Assisted Dying, Not Assisted Suicide
I recently began working with the Johnson County Hospice. When first asked to apply, I considered some of the ethical and religious underpinnings of hospice care. I didn’t want to get into something that would compromise my beliefs.
Death as an abstract concept can be studied and debated. Devout Christians argue whether it is blessing or curse. However, most believers are convinced that directly helping someone die, especially allowing the choice of time and means of death, is wrong. This territory already belongs to those who believe in assisted suicide.
Yet even if we don’t provide chemicals or weapons to dying people in order to speed up their deaths, not everyone believes that hospice is a God-pleasing idea. Some think that anything less than an all-out fight to the end is not much better than suicide and that because hospice points people toward tying well, with as much dignity and as little pain as possible, we are enabling suicides.
I just mentioned “death as an abstract” — yet I cannot easily stand back and study it dispassionately. I’ve buried both of my parents and a number of parishioners. Death divides us. It influences our thinking and colors our relationships. While it may release some from suffering it carries a mountain of hurt for the survivors.
Yet hospice care isn’t only for those who are dying. We’re also here to aid and comfort those who live. We encourage and help work toward reconciliation among distant or estranged friends and relatives. We provide or find respite for over-taxed care givers. We offer listening ears, open arms, and shoulders to cry on.
Spiritual care is deemed so important that even the government (Medicare) and private insurance companies include chaplaincy as a necessary part of hospice care. Yet like the parts of the program, patients may accept or reject chaplain visits. Some have good relationships with their own clergy and congregations. Others simply don’t want anything to do with religious beliefs and practices.
If they accept us, we do everything we can to work within patients’ religious beliefs. However, there come times when chaplains cannot do everything they’re asked and maintain clear consciences. This is particularly so in Middle America, where smaller hospices may only have one or two (often part-time) chaplains, most likely Christians. Yet not all who die, even among the cornfields of Missouri, are themselves Christian. Jews, Muslims, Wiccans, and others also place themselves under hospice care.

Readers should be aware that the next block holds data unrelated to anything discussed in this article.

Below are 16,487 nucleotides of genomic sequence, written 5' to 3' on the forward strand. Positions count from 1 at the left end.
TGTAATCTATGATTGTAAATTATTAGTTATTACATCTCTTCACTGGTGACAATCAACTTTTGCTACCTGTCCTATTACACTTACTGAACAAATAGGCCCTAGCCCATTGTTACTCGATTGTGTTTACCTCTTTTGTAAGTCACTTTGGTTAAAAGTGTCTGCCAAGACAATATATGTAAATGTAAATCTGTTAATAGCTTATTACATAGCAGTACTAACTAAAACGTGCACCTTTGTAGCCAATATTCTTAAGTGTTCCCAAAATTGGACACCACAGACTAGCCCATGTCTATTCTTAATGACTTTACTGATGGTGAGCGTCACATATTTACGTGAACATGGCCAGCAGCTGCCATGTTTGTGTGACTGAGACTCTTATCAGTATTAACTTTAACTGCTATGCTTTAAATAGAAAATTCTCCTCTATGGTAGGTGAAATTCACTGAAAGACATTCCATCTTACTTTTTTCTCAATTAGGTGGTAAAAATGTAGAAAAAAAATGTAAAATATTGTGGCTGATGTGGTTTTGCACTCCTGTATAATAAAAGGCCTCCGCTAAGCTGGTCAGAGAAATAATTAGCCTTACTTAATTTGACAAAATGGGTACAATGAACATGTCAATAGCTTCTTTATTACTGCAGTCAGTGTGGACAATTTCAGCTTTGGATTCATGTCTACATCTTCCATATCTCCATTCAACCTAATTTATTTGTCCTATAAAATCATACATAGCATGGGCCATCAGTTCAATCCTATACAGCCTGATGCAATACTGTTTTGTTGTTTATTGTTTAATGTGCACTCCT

If such is the case, we chaplains are not required to go beyond our own beliefs. Nor are we allowed to proselytize those who believe differently. If the care and comfort desired extend beyond our own faith, we look to match our patients with those who share their beliefs.
All of this, however, revolves around one basic point: We serve people whose doctors have predicted a very short life expectancy. As the nurses and doctors work to alleviate physical pain and suffering, chaplains and social workers address hurts of spirit, crises of conscience, and the doubts and fears that arise.
In so doing, we don’t need to say that death is a wonderful blessing — although it can be. We aren’t tasked with leading patients to embrace a “good death.” We can honestly view death as God’s curse on fallen humanity (cf. Romans 6:23) but still help dying Christians see that this dark woe is also the portal to eternal life for those who believe in Jesus. As Scripture says, “For since we believe that Jesus died and rose again, even so, through Jesus, God will bring with him those who have fallen asleep.(1 Thessalonians 4:14 ESV)” For those outside of Christianity, we at least try to bring calm and some measure of peace to patients and households haunted by impending death.
I cannot pretend to have all the answers. I don’t even know if I’ll wage my own fierce battle when told that my death is close and nigh inevitable or if rather I’ll calmly wait for my last day. How can I presume to make end-of-life decisions for others? Yet for those who share my faith in Jesus as the Resurrection and the Life, or for those whose hearts remain open to inquiry, I do know that I will always point to Christ’s crucifixion and His rising on the third day as God’s unbreakable promise that all who die in faith will be raised to everlasting life.
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Walter Snyder is a Lutheran pastor, hymn writer, conference speaker, author of the book What Do Lutherans Believe, and writer of numerous published devotions, prayers, and sermons.
Article first appeared in The Concordian of 23 July AD 2014.